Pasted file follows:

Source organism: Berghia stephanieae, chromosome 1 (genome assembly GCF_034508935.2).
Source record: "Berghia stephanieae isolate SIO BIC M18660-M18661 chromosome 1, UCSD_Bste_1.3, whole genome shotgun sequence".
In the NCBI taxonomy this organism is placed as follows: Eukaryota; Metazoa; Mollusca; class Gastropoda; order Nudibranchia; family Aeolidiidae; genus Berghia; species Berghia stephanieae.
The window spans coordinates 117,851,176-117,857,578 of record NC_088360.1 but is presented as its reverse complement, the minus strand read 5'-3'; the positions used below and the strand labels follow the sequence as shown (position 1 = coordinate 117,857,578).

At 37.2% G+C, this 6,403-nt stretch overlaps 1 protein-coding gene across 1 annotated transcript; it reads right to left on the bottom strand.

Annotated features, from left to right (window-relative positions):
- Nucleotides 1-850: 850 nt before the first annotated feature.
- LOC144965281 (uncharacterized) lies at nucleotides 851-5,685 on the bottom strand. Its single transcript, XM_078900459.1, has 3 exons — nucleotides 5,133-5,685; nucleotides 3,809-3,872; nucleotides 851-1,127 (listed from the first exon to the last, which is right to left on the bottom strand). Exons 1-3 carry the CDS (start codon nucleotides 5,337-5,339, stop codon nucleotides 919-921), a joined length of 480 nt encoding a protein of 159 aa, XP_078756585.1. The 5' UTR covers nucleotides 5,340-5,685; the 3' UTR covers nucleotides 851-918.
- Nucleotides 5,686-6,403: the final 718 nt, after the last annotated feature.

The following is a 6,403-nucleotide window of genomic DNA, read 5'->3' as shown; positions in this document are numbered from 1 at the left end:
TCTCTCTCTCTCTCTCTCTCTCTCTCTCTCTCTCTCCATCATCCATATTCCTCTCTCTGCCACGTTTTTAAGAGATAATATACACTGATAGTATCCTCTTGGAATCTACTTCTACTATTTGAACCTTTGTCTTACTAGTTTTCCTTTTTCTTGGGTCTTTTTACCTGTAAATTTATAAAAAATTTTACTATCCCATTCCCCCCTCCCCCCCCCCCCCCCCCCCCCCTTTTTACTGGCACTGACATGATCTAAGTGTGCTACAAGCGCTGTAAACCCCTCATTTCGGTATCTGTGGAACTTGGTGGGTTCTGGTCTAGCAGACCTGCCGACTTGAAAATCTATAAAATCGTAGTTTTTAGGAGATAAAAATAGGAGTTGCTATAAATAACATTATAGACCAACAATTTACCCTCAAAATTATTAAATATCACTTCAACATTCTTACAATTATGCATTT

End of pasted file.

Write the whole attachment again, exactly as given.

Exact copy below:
Source organism: Berghia stephanieae, chromosome 1 (genome assembly GCF_034508935.2).
Source record: "Berghia stephanieae isolate SIO BIC M18660-M18661 chromosome 1, UCSD_Bste_1.3, whole genome shotgun sequence".
In the NCBI taxonomy this organism is placed as follows: Eukaryota; Metazoa; Mollusca; class Gastropoda; order Nudibranchia; family Aeolidiidae; genus Berghia; species Berghia stephanieae.
The window spans coordinates 117,851,176-117,857,578 of record NC_088360.1 but is presented as its reverse complement, the minus strand read 5'-3'; the positions used below and the strand labels follow the sequence as shown (position 1 = coordinate 117,857,578).

At 37.2% G+C, this 6,403-nt stretch overlaps 1 protein-coding gene across 1 annotated transcript; it reads right to left on the bottom strand.

Annotated features, from left to right (window-relative positions):
- Nucleotides 1-850: 850 nt before the first annotated feature.
- LOC144965281 (uncharacterized) lies at nucleotides 851-5,685 on the bottom strand. Its single transcript, XM_078900459.1, has 3 exons — nucleotides 5,133-5,685; nucleotides 3,809-3,872; nucleotides 851-1,127 (listed from the first exon to the last, which is right to left on the bottom strand). Exons 1-3 carry the CDS (start codon nucleotides 5,337-5,339, stop codon nucleotides 919-921), a joined length of 480 nt encoding a protein of 159 aa, XP_078756585.1. The 5' UTR covers nucleotides 5,340-5,685; the 3' UTR covers nucleotides 851-918.
- Nucleotides 5,686-6,403: the final 718 nt, after the last annotated feature.

The following is a 6,403-nucleotide window of genomic DNA, read 5'->3' as shown; positions in this document are numbered from 1 at the left end:
TCTCTCTCTCTCTCTCTCTCTCTCTCTCTCTCTCTCCATCATCCATATTCCTCTCTCTGCCACGTTTTTAAGAGATAATATACACTGATAGTATCCTCTTGGAATCTACTTCTACTATTTGAACCTTTGTCTTACTAGTTTTCCTTTTTCTTGGGTCTTTTTACCTGTAAATTTATAAAAAATTTTACTATCCCATTCCCCCCTCCCCCCCCCCCCCCCCCCCCCCTTTTTACTGGCACTGACATGATCTAAGTGTGCTACAAGCGCTGTAAACCCCTCATTTCGGTATCTGTGGAACTTGGTGGGTTCTGGTCTAGCAGACCTGCCGACTTGAAAATCTATAAAATCGTAGTTTTTAGGAGATAAAAATAGGAGTTGCTATAAATAACATTATAGACCAACAATTTACCCTCAAAATTATTAAATATCACTTCAACATTCTTACAATTATGCATTT